Chef Alvin Cailan: From Egg Sandwiches to Eggplant Adobo
Credit: Matthew Zuras via Munchies Vice.
By Krista Garcia
Eggslut, the cheekily named food stall that appeared at Los Angeles’ revamped Grand Central Market in 2011, transformed the humble breakfast sandwich into a breakout star. Its signature offering, a brioche bun filled with a runny yolk from a cage-free egg, hardwood smoked bacon, cheddar and chipotle ketchup, immediately drew crowds. Six years later, guests are still lining up for a taste.
These all-American sandwiches, now available in Las Vegas plus three California locations, might be more famous than the man who helped created them. The edible hit is the product of Alvin Cailan, a classically-trained Filipino-American chef who was almost content for eggs to be his legacy. But on the Eggslut road to fame he embraced his roots and started cooking–as he calls it–“Filipino food by way of East Los Angeles.”
Cailan’s path post-culinary school was certainly unexpected. He began by staging at respected restaurants such as Noma and The French Laundry before launching into egg sandwiches and now, Filipino dishes like chicken inasal. “It was never my intention to cook Filipino food,” said Cailan, “But it was almost my calling to do it in some weird majestic way.” Whenever he made Pinoy food at dinner parties for chefs, sommeliers, restaurant managers, and other industry friends, it always was well-received, something that got him thinking about starting a popup concept–later. What really sped up his timeline, however, was when Cailan was invited to give a speech for NextDayBetter, a platform for diaspora communities. They were eager for a “TED Talk about how to empower Filipino-Americans”. At first, Cailan resisted; he was too busy building Eggslut and growing its locations. But eventually he saw the impact he could have on the food community with this speech. As he puts it, “People need to know that Eggslut is owned by a minority.” Six months later, Cailan gave his 45 minute speech and was received with a standing ovation from a teary-eyed audience.
After the talk, Cailan was introduced to brothers, chef Chad Valencia and Chase Valencia, who would go on to open LASA, a California-inflected Filipino restaurant, in a space used for Cailan’s culinary incubator. There was synergy in the passion they all had for the food they grew up with.
Chef Alvin Cailan | Photo by @rawkbeez
Cailan began to dabble in Filipino food more seriously, starting with BBQ. In January of 2016 he started an LA takeout window, which he named “Amboy” (Tagalog slang for an American-born Filipino). The flavors were a combination of Southern California’s grill culture as well as his father’s classic style of cooking. The chef has also been teasing an Amboy venture in NYC, but instead of a takeout window the offerings would be available only via UberEATS. Cailan’s path beyond Eggslut doesn’t end at Amboy, however. He is on a six-month plan to open a brick-and-mortar restaurant in NYC named “Paper Planes”. While the term is indeed slang for rolling joints, Cailan likens the restaurant’s chosen name to his career so far. “You fold a piece of paper and hope it flies”. He describes the food as a “stoner version of a deli”, straddling the line between hedonistic and healthful with items such as chips paired with mung bean ricotta or luscious smoked meats atop salads and grains. If things go as planned, the space may also house Amboy in the back to celebrate Filipino food.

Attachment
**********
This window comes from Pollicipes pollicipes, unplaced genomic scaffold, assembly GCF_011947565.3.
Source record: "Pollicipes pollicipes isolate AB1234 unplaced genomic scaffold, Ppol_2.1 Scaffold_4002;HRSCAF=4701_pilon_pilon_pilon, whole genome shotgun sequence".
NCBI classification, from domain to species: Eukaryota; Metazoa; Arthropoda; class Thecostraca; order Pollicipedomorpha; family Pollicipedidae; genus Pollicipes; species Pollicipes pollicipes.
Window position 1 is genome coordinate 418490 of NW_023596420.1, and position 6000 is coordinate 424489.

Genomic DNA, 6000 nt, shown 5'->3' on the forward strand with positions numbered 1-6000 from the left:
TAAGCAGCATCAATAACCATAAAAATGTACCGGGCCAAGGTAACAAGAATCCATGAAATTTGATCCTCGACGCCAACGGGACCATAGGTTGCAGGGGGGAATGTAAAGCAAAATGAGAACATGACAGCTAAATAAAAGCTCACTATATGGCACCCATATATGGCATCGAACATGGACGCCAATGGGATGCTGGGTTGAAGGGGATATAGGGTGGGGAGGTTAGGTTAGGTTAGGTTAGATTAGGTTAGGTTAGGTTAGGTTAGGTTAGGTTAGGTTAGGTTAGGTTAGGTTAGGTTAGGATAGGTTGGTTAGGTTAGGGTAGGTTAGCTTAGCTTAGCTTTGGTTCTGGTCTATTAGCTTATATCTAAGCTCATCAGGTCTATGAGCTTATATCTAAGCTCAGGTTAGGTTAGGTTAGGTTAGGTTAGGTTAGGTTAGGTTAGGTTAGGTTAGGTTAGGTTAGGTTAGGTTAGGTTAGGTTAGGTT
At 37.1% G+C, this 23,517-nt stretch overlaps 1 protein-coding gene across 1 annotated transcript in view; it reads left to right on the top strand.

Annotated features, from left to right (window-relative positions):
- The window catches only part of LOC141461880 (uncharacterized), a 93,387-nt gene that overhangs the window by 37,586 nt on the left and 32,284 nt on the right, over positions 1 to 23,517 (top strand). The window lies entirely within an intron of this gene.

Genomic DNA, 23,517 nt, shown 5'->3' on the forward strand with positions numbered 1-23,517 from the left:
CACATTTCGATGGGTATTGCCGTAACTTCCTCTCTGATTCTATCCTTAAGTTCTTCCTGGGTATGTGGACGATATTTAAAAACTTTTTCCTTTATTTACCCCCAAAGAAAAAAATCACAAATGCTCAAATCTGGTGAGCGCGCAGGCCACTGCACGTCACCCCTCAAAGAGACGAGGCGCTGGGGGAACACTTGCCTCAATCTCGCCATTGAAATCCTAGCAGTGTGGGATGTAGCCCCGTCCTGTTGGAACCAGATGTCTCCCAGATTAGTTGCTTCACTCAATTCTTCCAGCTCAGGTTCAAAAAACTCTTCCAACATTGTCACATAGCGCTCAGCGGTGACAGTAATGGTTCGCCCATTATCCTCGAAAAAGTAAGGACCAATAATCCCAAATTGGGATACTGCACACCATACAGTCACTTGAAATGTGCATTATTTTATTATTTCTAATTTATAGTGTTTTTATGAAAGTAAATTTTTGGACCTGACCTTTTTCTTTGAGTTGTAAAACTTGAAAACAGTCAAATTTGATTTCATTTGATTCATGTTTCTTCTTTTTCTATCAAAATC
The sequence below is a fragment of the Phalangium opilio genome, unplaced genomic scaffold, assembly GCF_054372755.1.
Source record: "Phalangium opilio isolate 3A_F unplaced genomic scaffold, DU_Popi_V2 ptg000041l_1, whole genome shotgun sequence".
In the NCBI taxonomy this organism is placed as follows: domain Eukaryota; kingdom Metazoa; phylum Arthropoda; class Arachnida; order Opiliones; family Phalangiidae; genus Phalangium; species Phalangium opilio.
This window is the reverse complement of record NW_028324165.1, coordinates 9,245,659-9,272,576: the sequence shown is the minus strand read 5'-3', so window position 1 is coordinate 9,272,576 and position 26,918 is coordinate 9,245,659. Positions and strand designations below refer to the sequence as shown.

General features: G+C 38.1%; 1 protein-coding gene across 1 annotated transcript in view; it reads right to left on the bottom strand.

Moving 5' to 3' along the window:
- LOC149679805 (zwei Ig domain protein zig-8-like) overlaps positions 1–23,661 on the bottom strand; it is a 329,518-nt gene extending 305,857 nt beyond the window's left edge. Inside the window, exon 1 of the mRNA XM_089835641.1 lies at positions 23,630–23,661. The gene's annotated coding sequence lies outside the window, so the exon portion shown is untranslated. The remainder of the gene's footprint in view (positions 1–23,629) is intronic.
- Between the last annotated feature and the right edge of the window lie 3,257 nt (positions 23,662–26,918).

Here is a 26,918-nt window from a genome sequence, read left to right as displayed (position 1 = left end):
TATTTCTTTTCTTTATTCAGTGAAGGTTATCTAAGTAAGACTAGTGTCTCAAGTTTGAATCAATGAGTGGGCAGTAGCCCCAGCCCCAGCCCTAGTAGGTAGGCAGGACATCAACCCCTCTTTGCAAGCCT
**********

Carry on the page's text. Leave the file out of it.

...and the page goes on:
Food from Amboy | Photo courtesy of Amboy
These salads and dips might be more familiar to the average American diner than lumpia or pancit, but many Filipino staple ingredients like soy sauce, garlic and vinegar aren’t out of anyone’s comfort zones. When asked what he would serve to someone who’s never tasted Filipino food before, Cailan described a pork flight to demonstrate the cuisine’s salty, sweet, and sour flavors: a piece of pork belly, simply salted and fried; another piece dipped in soy sauce and garlic; one dipped in fish sauce; one in bagoong (a fermented shrimp paste); and finally one with a sauce of all of those ingredients combined. In fact, Cailan has already been experimenting with a pork belly hybrid with the deep-fried crispness of lechon, glazed with a soy-garlic sauce used as the star of an Amboy rice bowl with mung beans, beet cured egg, and calamansi-dressed greens.
Chef Alvin Cailan plating | Photo courtesy Alvin Cailan
Based on the reception from New Yorkers of Cailan during his stint at Chef’s Club by Food & Wine, there is definitely room in the city for more of his take on Filipino cuisine. While it wasn’t a straight path from learning to grill in LA from his father to culinary school and egg sandwich fame, then becoming an ambassador for Filipino food in NYC, when you step back it’s clear Cailan’s paper plane is flying high.